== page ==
In the last week, the basic income experiment in Finland has gone viral, making headlines around the world, from UK-based Telegraph to Russia Today. Not all the reports however were correct. Here is what we know.
Update March 2016: KELA has published its recommendations – see a summary here.
Some articles mistakenly gave the impression that the Finnish government has already made plans to introduce a nation-wide basic income. As we reported before here and here, for now the government has committed to implement a basic income experiment. KELA, the Finnish government agency in charge of welfare benefits, rectified the misperception on Tuesday.
In a previous statement released on November 19, KELA provided additional information about the experiment. It highlighted four objectives behind the program. It aims to find feasible options for an overhaul of the social security system in response to labor market changes. Some of these trends include the growth of temporary contracts and freelance work that is not covered by the current work-based benefits structure. The experiment will also explore how to make the system more effective in terms of providing incentives for work, and avoiding the poverty trap – benefit recipients are discouraged from taking up employment, if the additional income received from a job is only marginally higher than means-tested benefits. Another goal is to reduce bureaucracy and simplify complex and costly procedures for administering benefits.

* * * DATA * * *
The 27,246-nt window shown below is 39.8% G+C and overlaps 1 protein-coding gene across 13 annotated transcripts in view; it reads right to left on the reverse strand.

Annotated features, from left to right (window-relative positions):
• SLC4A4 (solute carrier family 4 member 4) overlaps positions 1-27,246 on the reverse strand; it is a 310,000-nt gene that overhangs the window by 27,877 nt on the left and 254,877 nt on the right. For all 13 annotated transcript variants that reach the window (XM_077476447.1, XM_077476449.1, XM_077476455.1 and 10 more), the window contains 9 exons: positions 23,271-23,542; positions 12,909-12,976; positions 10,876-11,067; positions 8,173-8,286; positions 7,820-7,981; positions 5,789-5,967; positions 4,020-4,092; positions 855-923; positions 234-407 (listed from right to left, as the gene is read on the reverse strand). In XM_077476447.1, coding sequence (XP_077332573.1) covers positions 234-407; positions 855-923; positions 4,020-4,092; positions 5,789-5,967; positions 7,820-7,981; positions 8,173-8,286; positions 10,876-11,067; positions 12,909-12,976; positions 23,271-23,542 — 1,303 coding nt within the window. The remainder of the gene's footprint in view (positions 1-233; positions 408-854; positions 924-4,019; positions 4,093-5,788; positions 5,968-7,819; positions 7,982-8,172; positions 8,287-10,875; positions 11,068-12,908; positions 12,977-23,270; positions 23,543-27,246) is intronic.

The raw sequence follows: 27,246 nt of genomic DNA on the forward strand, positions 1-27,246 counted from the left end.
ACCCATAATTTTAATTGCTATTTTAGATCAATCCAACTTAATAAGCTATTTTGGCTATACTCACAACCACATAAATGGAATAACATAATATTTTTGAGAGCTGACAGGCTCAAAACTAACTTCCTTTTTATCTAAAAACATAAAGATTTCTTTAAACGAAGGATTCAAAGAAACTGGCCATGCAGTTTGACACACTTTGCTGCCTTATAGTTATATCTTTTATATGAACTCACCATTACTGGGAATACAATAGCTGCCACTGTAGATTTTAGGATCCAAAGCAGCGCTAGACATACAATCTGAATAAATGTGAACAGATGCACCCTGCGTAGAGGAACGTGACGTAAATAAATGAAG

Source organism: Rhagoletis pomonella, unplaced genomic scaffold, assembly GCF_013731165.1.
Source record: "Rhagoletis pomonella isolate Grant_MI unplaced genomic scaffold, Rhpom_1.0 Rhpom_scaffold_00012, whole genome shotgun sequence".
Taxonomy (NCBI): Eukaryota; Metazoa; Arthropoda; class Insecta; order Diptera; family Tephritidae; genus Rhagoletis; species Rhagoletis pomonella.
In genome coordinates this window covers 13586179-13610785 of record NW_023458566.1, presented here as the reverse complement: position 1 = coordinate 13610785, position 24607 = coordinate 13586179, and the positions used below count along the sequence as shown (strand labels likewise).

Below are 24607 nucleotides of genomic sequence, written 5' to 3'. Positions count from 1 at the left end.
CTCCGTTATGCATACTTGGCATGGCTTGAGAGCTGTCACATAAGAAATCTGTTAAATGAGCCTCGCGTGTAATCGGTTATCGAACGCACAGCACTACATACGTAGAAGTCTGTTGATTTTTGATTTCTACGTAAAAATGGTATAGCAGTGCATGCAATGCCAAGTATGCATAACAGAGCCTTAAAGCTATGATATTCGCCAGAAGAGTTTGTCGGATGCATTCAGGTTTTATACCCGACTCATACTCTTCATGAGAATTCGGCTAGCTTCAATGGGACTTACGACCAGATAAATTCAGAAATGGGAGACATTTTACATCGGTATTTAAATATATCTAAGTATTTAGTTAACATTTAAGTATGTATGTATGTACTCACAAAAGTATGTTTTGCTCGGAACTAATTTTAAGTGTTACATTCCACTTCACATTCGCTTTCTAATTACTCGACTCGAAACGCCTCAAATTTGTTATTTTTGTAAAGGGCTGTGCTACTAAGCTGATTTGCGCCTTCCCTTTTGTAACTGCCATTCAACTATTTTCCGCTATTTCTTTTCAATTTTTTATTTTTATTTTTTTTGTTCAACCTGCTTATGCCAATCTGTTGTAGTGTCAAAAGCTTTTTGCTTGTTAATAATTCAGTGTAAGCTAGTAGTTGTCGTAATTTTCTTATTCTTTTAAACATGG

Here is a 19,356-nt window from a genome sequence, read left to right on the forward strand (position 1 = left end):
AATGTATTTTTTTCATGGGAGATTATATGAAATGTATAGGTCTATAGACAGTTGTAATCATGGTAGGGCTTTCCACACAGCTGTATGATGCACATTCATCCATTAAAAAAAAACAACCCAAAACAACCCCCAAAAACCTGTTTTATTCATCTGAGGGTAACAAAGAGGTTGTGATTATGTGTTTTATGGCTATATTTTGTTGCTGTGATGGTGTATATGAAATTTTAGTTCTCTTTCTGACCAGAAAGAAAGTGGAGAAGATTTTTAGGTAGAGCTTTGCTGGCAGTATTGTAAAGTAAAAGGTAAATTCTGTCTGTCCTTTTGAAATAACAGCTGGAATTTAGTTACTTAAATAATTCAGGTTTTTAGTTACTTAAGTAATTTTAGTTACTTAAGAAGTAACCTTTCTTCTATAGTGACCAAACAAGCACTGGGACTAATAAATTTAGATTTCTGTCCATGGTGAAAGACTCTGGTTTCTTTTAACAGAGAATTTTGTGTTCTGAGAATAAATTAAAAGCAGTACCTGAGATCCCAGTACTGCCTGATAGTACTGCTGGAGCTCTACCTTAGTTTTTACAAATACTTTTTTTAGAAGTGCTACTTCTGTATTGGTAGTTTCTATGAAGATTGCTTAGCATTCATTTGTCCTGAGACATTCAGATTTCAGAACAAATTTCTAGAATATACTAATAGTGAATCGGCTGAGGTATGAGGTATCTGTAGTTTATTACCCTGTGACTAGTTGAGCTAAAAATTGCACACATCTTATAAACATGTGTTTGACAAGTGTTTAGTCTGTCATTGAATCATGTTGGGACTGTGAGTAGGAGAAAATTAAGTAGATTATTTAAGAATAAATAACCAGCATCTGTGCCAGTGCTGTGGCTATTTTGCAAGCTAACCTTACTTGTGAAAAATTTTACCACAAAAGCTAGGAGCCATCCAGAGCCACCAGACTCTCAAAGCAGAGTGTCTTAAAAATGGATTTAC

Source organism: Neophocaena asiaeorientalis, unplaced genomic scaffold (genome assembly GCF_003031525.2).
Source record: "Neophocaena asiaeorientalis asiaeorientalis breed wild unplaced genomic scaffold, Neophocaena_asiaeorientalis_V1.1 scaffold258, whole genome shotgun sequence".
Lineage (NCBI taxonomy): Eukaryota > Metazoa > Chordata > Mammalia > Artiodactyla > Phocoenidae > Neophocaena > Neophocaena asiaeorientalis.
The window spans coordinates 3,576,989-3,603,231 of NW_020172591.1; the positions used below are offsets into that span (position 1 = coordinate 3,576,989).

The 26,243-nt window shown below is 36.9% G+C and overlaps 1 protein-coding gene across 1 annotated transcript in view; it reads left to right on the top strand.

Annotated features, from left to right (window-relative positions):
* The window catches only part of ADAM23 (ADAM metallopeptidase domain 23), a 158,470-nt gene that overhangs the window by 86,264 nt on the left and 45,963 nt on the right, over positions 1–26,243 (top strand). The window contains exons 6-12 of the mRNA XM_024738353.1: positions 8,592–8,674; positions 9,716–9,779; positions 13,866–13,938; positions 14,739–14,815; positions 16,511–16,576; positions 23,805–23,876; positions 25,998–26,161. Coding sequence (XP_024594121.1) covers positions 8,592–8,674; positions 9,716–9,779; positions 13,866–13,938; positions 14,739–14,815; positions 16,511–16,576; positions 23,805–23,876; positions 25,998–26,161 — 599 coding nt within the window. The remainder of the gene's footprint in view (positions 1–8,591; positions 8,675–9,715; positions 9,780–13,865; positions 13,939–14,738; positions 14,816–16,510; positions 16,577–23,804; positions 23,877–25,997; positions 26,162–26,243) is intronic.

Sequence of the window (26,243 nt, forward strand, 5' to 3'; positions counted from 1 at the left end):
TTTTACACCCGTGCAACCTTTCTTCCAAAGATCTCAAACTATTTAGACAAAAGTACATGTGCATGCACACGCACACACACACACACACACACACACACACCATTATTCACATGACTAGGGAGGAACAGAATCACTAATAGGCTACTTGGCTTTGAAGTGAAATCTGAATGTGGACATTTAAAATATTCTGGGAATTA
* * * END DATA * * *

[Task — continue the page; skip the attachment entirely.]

The experiment will be carried out in a context marked by three years of economic downturn, which has led to rising unemployment and pressures on public spending. The current center-right government took office after general elections in April this year, and is carrying out a wide-ranging program of cuts that will affect education, health and welfare provisions.